TRANSPORT and post-treatment support loom as the big issues for the region as a new report reveals cancer rates are set to surge in the next 20 years.
A study by the Cancer Council recently found the number of Australians living with, and beyond cancer, is set to increase by 72 per cent by 2040.
Experts say the rise in diagnoses will be down to a ballooning and ageing population, as well as more instances of early detection.
While the figures suggest survival rates are improving, locals have said there will be some challenges to overcome in the New England North West.
Tamworth Cancer Council spokesperson Robyn Cathcart said the North West Cancer Centre has made a huge difference to the region, but taking in patients from afar as Moree had its challenges.
Ms Cathcart was the former operations manager at the treatment centre.
New research has revealed that by 2040, there will be around 1.9 million Australians living with or beyond cancer. We know that cancer never rests, so neither do we. Cancer Council is here for all Australians affected by cancer #everyminutehourdaypic.twitter.com/4XCwTNDjg5— Cancer Council Aust. (@CancerCouncilOz) 6 February 2018
“I saw with my own eyes people who had been given a limited lease on life, have access to a trial and subsequently are living well today,” she told The Leader.
She said Inala House played a huge part in the region’s survival rates, giving patients from remote communities a shot at treatment.
“A lot of these people have been financially disadvantaged,” she said.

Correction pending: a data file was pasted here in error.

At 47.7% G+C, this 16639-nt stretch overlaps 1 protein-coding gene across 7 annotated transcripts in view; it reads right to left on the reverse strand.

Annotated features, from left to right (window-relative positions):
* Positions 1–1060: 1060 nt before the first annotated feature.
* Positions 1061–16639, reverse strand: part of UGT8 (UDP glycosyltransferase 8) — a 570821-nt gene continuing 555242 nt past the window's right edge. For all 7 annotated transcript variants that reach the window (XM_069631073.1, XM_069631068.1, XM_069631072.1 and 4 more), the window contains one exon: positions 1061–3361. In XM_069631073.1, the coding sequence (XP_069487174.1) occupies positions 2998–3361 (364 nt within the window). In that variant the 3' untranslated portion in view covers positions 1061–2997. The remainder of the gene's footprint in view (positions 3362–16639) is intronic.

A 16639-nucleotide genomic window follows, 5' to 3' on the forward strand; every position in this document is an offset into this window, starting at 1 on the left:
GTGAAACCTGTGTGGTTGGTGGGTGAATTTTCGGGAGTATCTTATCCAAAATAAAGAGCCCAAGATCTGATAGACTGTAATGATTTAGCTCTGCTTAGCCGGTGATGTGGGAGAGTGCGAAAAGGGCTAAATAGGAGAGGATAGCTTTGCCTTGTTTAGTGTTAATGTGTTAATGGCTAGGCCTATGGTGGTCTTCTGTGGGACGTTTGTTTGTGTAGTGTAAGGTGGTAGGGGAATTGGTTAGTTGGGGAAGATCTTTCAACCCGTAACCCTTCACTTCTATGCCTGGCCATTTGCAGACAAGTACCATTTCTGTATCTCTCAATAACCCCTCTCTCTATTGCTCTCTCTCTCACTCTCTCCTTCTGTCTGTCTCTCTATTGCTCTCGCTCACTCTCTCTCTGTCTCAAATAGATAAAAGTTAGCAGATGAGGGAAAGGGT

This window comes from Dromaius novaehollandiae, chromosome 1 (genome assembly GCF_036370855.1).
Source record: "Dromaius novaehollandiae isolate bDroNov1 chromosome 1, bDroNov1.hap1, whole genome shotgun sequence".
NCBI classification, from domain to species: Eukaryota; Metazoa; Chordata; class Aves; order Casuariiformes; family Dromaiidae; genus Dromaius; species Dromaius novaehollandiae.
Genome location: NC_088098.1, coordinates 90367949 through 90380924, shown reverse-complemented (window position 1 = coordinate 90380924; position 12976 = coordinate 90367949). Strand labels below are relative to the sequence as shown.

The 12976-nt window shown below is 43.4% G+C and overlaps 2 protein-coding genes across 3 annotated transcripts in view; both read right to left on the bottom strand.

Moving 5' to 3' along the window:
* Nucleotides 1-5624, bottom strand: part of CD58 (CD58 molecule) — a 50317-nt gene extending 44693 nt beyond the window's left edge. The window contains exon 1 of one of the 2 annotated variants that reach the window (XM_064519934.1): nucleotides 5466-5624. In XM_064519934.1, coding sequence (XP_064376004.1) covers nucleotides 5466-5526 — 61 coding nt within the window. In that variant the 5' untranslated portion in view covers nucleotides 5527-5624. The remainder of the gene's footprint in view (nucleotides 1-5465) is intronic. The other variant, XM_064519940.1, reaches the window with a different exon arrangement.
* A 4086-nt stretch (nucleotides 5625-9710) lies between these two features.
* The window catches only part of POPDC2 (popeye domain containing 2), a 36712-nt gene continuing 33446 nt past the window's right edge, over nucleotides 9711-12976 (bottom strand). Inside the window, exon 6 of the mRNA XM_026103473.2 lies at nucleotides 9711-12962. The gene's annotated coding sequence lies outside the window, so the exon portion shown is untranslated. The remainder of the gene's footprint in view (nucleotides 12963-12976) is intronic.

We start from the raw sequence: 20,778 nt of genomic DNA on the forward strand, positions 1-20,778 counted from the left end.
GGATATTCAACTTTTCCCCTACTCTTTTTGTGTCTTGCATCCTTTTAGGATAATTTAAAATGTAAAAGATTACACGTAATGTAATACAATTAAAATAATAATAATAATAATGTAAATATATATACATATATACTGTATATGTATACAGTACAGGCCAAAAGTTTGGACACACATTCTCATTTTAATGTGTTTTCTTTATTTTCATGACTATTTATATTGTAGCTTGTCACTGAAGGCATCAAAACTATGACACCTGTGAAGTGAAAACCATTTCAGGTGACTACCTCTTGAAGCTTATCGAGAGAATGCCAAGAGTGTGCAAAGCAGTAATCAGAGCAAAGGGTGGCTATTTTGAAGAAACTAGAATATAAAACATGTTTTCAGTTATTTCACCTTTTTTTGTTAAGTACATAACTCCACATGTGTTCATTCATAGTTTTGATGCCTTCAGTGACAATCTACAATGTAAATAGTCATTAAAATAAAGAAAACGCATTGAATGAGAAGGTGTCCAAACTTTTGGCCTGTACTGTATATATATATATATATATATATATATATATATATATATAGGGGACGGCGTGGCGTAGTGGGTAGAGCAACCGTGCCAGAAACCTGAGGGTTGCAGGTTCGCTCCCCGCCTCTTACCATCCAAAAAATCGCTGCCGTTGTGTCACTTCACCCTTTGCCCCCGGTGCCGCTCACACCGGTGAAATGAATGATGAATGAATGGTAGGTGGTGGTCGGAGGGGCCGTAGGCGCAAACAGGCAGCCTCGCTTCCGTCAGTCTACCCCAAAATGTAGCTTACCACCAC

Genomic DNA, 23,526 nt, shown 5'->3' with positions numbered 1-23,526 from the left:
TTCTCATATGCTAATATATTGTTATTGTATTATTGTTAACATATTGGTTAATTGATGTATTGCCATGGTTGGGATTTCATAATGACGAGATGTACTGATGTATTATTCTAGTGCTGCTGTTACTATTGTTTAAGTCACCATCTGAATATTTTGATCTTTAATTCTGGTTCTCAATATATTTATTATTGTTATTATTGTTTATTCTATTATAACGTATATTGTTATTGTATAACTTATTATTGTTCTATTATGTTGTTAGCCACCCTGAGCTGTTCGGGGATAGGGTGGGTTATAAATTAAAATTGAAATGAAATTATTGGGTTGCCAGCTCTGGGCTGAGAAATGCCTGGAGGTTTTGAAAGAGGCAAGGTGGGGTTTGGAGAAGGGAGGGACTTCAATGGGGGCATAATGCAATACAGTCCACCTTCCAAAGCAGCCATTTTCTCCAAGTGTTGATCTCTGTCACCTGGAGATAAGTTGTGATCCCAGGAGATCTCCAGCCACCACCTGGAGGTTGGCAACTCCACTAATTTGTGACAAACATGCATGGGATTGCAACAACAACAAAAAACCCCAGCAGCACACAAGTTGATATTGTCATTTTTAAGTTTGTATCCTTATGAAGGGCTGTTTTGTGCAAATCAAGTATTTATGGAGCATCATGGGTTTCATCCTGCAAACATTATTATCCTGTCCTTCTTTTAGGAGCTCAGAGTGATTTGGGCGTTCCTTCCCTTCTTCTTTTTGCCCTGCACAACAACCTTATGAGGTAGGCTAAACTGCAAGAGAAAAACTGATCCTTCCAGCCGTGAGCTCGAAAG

“We've been proactive in the transport to treatment because a lot of these people wouldn't have came in, especially for radiation.
“We’ve been able to be proactive and adapt the service to whatever the patient's need is.”
The Cancer Council’s data also highlighted the poorest communities still have lower survival rates and called for greater attention to cancer treatment in harder to reach populations.
Prostate, breast, bowel and melanoma were pinpointed as the common cancer types set to contribute to the impending surge.
Prostate cancer survivor and support group spokesperson Ian Austin said post-treatment help was a gap which needed to be filled.
“They might have to go to Newcastle, Sydney or Brisbane to see a urologist for treatment and when they come home there’s no follow-up support,” Mr Austin said.
He said men could be left “incontinent” and “depressed”, which was why the group were lobbying for a support nurse for Tamworth.
“They’re left on their own, once the doctor has done the treatment or surgery, their job’s done,” he said.
“Which is why we’re lobbying for a nurse.”
Hunter New England Health has been contacted for comment.